This article is derived from a posting I placed on the Paceship forum a few years back. I thought I would bring it to the forefront and expand a little on the subject “What’s the Big Keel” (or what's the big DEAL about KEELS!).
There is a lot of misconception about the purpose of the keel and even more about those so called “Keel/Centerboard” rigs common on sailboats both new and old.
As a start let’s examine the purpose of a keel in a sailboat. The most important purpose of a keel is to convert to forward motion the sideways motion of the wind and to counteract the leeward force of the wind. In ballasted boats a secondary purpose of the keel is to provide ballast to lower the center of gravity of the boat thereby providing a righting moment to stabilize the boat against capsize.
Without a good keel, sailboats would be relegated to sailing mainly with the wind as did the old square riggers. Even the earlier schooners had relatively poor performance sailing to windward. Trial and error ultimately developed the technology adding better keel designs resulting in the high performance sailboats of today.
Unballasted boats such as Lasers and other small planing boats utilize only centerboards (CBs) whether a dagger board or swing up cb arrangement. The dagger board slides straight up and down in a slot while other designs utilizes a board that swing back and up into a “trunk” built in the boats bottom/cockpit. Generally, vertical boards are more efficient (better lift-to-drag ratio) than boards that angle back. .Additionally, long and narrow width (fore to aft) boards (so called high aspect boards) are also more efficient than wider boards and keels.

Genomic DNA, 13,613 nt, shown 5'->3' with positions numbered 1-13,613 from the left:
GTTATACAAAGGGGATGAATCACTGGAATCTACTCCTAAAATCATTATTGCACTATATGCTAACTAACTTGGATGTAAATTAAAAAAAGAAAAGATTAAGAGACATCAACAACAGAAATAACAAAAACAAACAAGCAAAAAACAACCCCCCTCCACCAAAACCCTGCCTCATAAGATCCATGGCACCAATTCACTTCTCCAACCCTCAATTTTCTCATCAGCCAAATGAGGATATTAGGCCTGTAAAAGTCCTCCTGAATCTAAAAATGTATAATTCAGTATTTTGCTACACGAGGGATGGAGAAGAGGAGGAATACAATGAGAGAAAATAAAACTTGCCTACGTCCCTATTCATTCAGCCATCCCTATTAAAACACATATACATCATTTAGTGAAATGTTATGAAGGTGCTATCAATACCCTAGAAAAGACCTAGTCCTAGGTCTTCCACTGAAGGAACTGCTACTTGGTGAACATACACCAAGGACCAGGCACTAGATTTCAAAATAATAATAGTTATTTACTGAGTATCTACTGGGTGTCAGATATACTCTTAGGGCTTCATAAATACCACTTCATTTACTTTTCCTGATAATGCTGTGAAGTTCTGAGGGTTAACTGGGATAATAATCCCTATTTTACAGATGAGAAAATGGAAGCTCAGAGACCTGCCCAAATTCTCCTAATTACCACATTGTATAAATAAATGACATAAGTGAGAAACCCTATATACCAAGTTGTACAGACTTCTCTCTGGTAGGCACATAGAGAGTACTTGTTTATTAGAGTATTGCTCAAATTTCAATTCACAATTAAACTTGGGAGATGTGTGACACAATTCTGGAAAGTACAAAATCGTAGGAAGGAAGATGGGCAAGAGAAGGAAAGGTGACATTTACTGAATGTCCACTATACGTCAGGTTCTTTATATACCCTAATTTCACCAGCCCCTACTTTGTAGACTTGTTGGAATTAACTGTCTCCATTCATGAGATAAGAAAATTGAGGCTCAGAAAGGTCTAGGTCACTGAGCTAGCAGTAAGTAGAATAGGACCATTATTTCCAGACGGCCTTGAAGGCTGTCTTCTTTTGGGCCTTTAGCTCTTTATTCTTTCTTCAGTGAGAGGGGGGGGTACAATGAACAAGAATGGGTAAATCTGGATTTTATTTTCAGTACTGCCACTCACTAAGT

There are many boats that incorporate both ballasted keels and centerboards. Many people believe they have a “Swing keel” boat if their centerboard swings up and back into the keel’s trunk. However, a swing keel is truly a different animal and one in which the entire ballasted keel itself is retracted into the hull. An example of this is the Catalina 22 “retractable keel” model.
Most of the boats that use both ballasted keels and a centerboard that swings back and up into a keel trunk are actually and technically a “Keel/centerboard” arrangement. there the board is lightly weighted and only enough to keep the board down by gravity under maximum boat speeds.
The keel/cb boat is a hybrid which although may have initially been developed to allow boats to be operated in shallower waters have additional advantages. As noted above keels and CBs that have a high aspect ratio are more efficient. Also vertical boards are more efficient. Ballasted keels are mostly long swept back relatively shallow and wide. Keel/cb boats have the additional advantage of providing both needed ballast and better lift.
Some think the CB should remain down to provide ballast. However, most CB's of a keel/CB arrangements are pretty inconsequential in adding additional righting moment. For example, the 50-60 or so pound Paceship PY23 CB with a moment arm lift center of effort of 2 ft longer (half of its 4 ft length) than the iron keel, will likely add only about 10% additional righting moment than the iron keel by itself) and although I don't mean to get boat specific here, it is an illustration of the point.